On our way to the first rock church today we passed through the town of Negash, which is considered to be the earliest Muslim settlement in Africa. It is said that a just ruler, Ashama ibn Abjar (King Negus) lived at the time of the Prophet. He gave refuge to two groups of Sahabah, companions of the Prophet who migrated there on account of the persecution of the Quraysh in the early days of Islam. Negash is also known for having one of Africa’s oldest mosques, the Negash Amedin Mesqud. Ayu stopped for me to take a photo of the mosque that has been restored.
The drive today to Abrehe & Atsbeha church was the roughest so far. We drove up the gravel road that was under constructions. We watched men and women manually picking out rocks from the ground to clear it. I guess this must be a good way to employ many people, but I wonder if they just do not have the equipment to do that. There were construction vehicles from China and the U.S. along the side of the road. We had to keep our windows rolled up because it was so dusty. I did get a few photos which were easier to take on our way back down.
Ayu is such an excellent driver. He maneuvered our jeep around all of the debris and got us to the church.
Now for the important part – the rock church.
The church of Abreha and Atsbeha is one of the oldest and best-known rock-hewn churches in Tigray. It is a semi-monolithic rock-hewn church that was carved out of the side of the mountain and excavated in one piece. Abreha and Atsbeha were twin brothers who converted to Christianity. According to local tradition, this church was chiseled out of the mountainside between 335 AD and 340 AD by the twins. I read that their father was Tazer and their mother was Sofia (Ahyewa). They were born on December 27, 320 and they were taught by the Axum’s arch priest, Inbrem. They learned Christianity from a babysitter. Their father died when they were 12 years old and they took the throne together.
We walked up these steps to the church.
There is a graveyard around the church and this is one of the markers.
We saw a depiction of the twins on the wall.
I took some photos inside the church.
This is looking at the ceiling. You can see the charred black on the ceiling. Parts of it were blackened in a fire. Attempts were made to destroy most of the churches of Tigray by the Falasha Queen Yodit who (as the story is told) met an unpleasant end due to divine retribution as a result.
I love these wooden doors.
The original rock wall can be seen in this photo.
We walked around the back of the church to see more of the rock.
It is important to remember that all of the “open space” within the church was carved away, bit by bit, to leave the pillars, the ceiling, the walls of this church as a single piece. It was quite amazing.
The views looking down from the church grounds are quite beautiful.
After making it back down through the road construction, we went out to lunch in Cherkos. We had a good laugh when a woman from a group of Australian women came up to us to ask us if we were nuns. They said that they had seen my chalice necklace and wondered what order of nuns it represented. We chatted with them for a while.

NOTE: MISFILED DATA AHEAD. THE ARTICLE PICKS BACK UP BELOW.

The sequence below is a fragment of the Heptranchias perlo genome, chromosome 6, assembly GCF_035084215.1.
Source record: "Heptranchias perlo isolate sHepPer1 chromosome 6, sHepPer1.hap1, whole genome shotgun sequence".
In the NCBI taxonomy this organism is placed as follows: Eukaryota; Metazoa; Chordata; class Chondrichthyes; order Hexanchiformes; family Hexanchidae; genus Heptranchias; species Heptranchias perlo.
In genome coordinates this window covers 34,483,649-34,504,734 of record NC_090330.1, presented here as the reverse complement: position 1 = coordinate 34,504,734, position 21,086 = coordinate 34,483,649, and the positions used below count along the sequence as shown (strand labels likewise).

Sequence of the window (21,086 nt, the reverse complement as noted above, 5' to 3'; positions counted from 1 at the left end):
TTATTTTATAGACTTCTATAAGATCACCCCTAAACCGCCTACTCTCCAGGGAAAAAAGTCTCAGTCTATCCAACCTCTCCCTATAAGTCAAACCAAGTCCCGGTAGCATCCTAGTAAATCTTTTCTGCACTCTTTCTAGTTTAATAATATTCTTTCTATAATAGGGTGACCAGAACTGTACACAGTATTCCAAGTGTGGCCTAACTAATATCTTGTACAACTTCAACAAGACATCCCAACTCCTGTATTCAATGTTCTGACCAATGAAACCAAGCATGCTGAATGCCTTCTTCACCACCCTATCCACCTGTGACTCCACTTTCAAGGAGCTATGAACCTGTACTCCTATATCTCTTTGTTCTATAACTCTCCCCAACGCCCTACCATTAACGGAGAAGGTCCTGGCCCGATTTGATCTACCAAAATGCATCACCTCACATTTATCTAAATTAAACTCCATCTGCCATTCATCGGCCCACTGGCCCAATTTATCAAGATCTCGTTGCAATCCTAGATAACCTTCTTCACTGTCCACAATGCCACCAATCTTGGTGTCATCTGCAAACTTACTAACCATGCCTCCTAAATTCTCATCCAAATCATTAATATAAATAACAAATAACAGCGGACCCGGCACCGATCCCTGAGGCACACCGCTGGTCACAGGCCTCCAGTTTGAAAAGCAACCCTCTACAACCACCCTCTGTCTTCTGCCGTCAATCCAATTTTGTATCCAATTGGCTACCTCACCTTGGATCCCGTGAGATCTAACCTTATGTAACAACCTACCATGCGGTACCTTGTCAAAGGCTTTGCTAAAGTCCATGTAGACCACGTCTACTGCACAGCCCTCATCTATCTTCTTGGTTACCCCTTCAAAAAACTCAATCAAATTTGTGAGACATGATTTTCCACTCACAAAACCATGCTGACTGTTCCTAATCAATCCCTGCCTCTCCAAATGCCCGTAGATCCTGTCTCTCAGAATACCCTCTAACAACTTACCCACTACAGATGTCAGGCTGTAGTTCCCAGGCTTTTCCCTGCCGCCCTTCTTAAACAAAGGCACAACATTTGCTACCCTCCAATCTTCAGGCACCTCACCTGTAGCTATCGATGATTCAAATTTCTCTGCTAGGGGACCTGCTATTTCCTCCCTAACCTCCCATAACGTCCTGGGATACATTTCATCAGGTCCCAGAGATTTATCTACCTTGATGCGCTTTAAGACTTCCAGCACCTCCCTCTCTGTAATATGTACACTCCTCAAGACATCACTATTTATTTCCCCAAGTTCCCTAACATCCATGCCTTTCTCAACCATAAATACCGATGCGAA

Then we visited another semi-rock-hewn church called Wekro Cherkos. It is a monolithic rock-hewn church. Some believe that it was constructed during the reign of Abreha and Atsbeha. Others have dated the construction to between AD 700 and 1000. The layout of the church is generally described as cruciform or cross in square. This church may have been dedicated to the child martyr, Cyricus of Tarsus. Cyricus was a young boy when he and his mother were killed in Rome in the 4th century AD.
I read that In 1958 Haile Selassie himself, apparently, ordered the angular roof squared with concrete for either aesthetic reasons or to protect the church from water seepage (which has severely damaged the geometric ceiling designs).
There was a priest in this church who brought out a special cross.
Both Ayu and our guide asked to be blessed by the priest.
When you look at the following photos you can see charred black.
It is said that this church had also been burned by Gudit (Ge’ez ጉዲት, Judith). This is the information I found about Gudit. It is well-known from relatively recent Ethiopic tradition that Ethiopia was once ruled by a queen called Gudit (Yodit, Isat or Gaՙwa) who had both positive and negative characteristics. On the one hand she was a beautiful woman of the Ethiopian royal family, much like the Queen of Sheba, and on the other she was a despicable prostitute who, at a time of political weakness, killed the Ethiopian king, captured the throne, and as a cruel ruler destroyed Aksum, the capital, persecuted the priests, and closed the churches. There are varying accounts of her ethnicity. Some accounts list her as non-Christian. Others claim that she had converted to Judaism after marrying a Jewish man. Still others say she was pagan. I could not find a way to verify this information.
We arrived at the Planet Hotel in Mek’ele which is the capital of the Tigray region. This hotel has a sauna and swimming pool. I discovered that my bathing suit was still in the jeep because I had stored it in Leigh’s suitcase.. So I sent a message to Habtu to see if Ayu could bring it back to me. He called Ayu who generously drove back to the hotel with my suit.
After dinner I went to the sauna and steam room. There were two Ethiopian woman there with me. One of them brought me a cream to put on my face. She called it a mask. It was to protect my skin. I had a great time. The moisture from the steam room was so good for me in this super dry climate.
It is now 1:23 am in Ethiopia and I am so happy that I am all caught up blogging.